Many authors such as Trompenaars (1994), Hofstede (1980), Lewis (1999), Li and Scullion (2006) and Dickson and Zhang (2004) have documented on the differences between individualist and collectivist cultures, such as the importance to the Chinese of saving face, building relationships and taking their time to make decisions. This varies immensely from the individualist approach and it is difficult for British managers to understand these differences within the workplace. Pizza Express stress in their employee handbook all employees are equal and will be treated the same (Page 2002:9), how can employees be treated the same, when the Chinese and British culture are so different? It is important for management to understand the cultural differences and to make exceptions for the Chinese culture, if they do not then employees are likely to shy-away from their team, this is related to Coxs individual factors and the chart is displayed in appendix 1.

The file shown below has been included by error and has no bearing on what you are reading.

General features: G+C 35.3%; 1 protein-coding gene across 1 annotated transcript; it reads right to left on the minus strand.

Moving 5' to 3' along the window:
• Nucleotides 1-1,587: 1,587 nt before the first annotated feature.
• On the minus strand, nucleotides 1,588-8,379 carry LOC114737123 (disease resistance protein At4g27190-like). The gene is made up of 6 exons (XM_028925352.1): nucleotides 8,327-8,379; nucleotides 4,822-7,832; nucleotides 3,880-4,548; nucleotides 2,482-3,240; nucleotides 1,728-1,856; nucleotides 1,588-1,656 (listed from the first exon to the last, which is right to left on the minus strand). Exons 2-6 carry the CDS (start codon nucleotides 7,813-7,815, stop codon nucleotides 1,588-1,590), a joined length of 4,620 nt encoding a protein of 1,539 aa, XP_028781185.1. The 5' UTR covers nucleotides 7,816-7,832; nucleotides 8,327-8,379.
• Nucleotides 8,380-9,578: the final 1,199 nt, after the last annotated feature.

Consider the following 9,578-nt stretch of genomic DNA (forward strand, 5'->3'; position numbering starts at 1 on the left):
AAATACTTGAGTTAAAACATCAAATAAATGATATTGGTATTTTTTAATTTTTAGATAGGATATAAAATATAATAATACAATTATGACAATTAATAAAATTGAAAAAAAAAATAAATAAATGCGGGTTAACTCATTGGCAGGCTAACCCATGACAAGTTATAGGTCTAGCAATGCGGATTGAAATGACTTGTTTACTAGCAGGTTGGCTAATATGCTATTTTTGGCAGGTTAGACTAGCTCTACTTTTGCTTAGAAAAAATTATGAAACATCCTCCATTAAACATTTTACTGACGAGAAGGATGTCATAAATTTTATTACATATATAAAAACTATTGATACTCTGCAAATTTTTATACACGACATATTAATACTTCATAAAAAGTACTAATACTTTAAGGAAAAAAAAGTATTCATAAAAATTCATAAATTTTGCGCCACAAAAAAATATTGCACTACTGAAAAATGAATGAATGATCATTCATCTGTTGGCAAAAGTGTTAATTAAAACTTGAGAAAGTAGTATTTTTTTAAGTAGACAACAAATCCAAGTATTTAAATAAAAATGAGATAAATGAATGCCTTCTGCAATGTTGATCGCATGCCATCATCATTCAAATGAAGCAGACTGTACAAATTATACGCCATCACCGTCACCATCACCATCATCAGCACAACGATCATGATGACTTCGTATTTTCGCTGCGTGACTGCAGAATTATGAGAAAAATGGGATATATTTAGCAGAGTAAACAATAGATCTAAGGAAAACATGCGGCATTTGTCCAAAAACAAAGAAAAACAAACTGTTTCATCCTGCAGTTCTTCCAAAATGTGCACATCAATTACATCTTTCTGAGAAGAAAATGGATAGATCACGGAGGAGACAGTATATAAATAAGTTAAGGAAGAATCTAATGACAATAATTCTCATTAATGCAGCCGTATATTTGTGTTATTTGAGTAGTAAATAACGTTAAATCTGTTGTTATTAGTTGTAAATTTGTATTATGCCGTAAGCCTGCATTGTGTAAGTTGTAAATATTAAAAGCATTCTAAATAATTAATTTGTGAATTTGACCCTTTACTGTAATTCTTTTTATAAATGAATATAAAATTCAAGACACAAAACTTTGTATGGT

The Cox Model, regarding organisational culture is something that all management should be aware of. According to Sheridan, organisational culture has emerged as one of the dominant themes in management studies during the past decade (1992:1050), the advantage of this model is that it provides management with an insight into issues concerning the different cultures, which they may have overlooked previously. For example all managers should take into account the individual personalities of all employees in order to gain a productive workforce. The most important factor, related to this paper is the importance of group conflict and all managers should allow for cultural differences. Authors such as Kossek and Lobel (1996) and Amaladoss (1999) document the importance of cultural homogenisation; however these authors believes that not allowing for cultural differences will be the driver in the team failing as it would lead to conflict between team members and an unhappy workforce. Pizza Express homogenise by providing all employees with a uniform, this is enforcing a rule upon workers to be alike, however although this may be true with regards to the uniform, managers must be sure that they do not take this any further as these two cultures are very different.